In order to obtain an approximation of the measure , which can be applied to a finite set of networks, we define the network diversity score for a sample of size from the population by the estimator,(37)
Assuming that the S networks are independently sampled from the population than, according to the central limit theorem [81],(38)
For our numerical investigations we use the estimator given in Eqn. 37.
The diversity score represents the idea that a network is a high-dimensional object. Specifically, we consider the 4 variables and as important. The variable provides information about the module density of a network. For complex networks we would expect to find more modules than for random networks because modules are an expression of a general organizational principle of a network. The variable is a rate about the growth of motifs within a network. From numerical results we observed that ordered networks have the highest, complex network have intermediate and random networks have the lowest values of . The variable is similar to a CV (coefficient of variation) value which measures the variability of network sizes with respect to the mean size of a module. Random networks are expected to have a low variability of module sizes but also a low mean module size whereas complex networks should have a higher variability of module sizes but also a higher mean module size. The variable is similar to but for the eigenvalues of the Laplace matrix L. We studied many combinations of these 4 and other variables and found from numerical investigations that the individual density score in Eqn. 35 results in the best separation of random, complex and ordered networks.
Motivation for the network diversity score.
The underlying rational of our measure is based on the following observations. First, studies investigating the complexity of various types of objects, e.g., one-dimensional strings, led to the introduction of a large number of different complexity measures. However, up-to-now there is no general agreement that the right measure is among the introduced ones. For networks, we are facing a similar situation that may be potentially even more severe. For this reason, we are proposing a composite measure that is not just based on the evaluation of one structural principle, but on the combination of several ones. Hence, their combinatorial usage abates the need for each individual measure to represent the right complexity measure. In the results section, we will numerically demonstrate that such a composite measure leads in fact to very good results.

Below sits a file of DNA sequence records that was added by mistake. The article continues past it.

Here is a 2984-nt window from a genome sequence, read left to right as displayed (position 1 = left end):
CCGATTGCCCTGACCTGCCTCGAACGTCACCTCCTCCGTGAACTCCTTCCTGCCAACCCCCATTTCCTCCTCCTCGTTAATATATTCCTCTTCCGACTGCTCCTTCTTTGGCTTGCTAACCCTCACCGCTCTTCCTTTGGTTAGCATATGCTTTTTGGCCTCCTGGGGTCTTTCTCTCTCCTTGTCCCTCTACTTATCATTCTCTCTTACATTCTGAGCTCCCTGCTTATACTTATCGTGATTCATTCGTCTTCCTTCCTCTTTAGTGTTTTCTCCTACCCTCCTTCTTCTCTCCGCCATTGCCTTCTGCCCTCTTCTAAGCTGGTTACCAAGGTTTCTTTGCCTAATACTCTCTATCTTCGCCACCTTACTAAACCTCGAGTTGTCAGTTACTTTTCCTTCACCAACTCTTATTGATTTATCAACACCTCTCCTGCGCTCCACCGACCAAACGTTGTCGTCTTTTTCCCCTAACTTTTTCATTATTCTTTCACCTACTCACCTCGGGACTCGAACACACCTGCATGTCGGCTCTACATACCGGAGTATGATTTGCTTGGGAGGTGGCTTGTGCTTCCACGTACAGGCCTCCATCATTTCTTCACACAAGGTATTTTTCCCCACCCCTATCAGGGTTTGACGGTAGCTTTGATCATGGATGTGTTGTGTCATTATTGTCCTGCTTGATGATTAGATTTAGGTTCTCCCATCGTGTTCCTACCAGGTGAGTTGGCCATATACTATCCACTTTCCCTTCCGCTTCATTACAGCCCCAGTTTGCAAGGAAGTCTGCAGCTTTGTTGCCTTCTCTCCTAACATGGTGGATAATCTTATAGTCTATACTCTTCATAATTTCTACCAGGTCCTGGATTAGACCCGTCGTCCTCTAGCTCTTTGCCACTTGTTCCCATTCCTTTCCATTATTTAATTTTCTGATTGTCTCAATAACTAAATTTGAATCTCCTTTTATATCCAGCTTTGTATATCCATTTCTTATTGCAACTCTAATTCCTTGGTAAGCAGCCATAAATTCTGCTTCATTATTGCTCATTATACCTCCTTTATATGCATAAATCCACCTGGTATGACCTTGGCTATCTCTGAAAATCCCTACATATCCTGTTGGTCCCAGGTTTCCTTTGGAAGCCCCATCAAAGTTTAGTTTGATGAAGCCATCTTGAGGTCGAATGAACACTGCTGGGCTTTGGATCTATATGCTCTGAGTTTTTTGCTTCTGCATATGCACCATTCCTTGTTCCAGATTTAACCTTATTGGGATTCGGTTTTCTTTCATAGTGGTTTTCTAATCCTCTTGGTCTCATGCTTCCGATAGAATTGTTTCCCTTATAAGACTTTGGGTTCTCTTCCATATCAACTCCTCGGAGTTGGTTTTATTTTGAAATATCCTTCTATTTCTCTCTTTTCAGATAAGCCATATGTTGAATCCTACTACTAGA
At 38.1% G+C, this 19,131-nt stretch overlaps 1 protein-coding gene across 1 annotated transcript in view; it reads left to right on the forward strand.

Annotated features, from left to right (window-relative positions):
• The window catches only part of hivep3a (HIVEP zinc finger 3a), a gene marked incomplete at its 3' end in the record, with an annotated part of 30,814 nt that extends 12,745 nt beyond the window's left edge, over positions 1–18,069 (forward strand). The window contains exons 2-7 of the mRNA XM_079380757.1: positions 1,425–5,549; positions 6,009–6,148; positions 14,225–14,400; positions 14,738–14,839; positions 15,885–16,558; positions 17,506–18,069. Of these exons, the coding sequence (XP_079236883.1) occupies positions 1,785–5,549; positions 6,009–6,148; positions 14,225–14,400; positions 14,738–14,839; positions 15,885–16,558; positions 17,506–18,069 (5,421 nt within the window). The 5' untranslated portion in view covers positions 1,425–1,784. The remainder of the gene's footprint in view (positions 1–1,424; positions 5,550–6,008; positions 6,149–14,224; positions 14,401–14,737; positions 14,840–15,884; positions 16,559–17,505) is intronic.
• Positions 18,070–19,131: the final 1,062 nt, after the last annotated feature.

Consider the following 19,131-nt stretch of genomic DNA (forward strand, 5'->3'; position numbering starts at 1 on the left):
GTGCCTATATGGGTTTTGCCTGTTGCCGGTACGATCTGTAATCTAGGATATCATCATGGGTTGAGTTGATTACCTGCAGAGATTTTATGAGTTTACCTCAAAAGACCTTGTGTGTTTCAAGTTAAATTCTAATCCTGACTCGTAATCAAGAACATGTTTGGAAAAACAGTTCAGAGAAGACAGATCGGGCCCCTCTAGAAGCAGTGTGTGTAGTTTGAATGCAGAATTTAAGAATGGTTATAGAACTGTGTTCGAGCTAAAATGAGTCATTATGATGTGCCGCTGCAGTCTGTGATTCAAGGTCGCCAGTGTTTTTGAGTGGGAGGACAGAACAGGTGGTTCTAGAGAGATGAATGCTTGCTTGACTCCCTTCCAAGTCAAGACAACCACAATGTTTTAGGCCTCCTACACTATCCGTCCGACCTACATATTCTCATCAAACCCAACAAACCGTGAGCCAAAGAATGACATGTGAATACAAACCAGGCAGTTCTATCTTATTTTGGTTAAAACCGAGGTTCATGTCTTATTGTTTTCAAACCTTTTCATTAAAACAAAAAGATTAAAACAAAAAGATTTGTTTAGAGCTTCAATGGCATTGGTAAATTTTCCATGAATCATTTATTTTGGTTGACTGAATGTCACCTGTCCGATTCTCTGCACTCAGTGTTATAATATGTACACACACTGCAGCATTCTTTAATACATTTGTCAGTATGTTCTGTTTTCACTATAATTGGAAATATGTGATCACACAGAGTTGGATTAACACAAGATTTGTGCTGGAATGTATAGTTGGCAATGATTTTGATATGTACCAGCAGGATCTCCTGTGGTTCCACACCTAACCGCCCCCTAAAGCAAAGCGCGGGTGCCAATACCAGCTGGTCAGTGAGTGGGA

A second reason that motivated us to introduce our measure is best described by the following illustration. Suppose, one defines networks as ‘random’ when they have been generated with the random network model, suggested by Erdös-Réyni and Gilbert [77], [78], and as ‘complex’ when they have been generated with the preferential attachment algorithm [79], [80]. Then, there exists a non-vanishing probability to generate a random network with the random network model that is also complex. However, this is counter intuitive. Let us consider an example for this problem. Suppose, a network has been generated with the random network model and a second network has been generated with the preferential attachment algorithm. Then, with a certain probability, (with the meaning ) holds, because the random network model can, in principle, generate all possible network structures. More precisely, if the undirected network contains e edges (denoted by ) and n vertices then it contains missing edges (non-edges). That means the probability, w, for the random network model to generate a particular network with e edges is given by(39)
Here, is the probability to have e edges in and is the probability to have non-edges in . That means, assigning a complexity value to individual networks leads to a loss of the unique connection between the complexity of the network and the underlying network model that generated this network. This is visualized in Fig. 2 A. In this figure, w corresponds to the probability that the random network model generates a complex network . Starting from the complexity value of a network, right hand side of the figure, one sees that it is possible to conclude that has been either generated with a random network model or with a complex network model. For reasons of simplicity, we used in the above explanation only two network models, however, an extension to more models is straight forward, but makes the explanations more laborious. It should be clear that in such an extended scenario, the potential for an ambiguity between the complexity of individual networks and the network generating models is even amplified.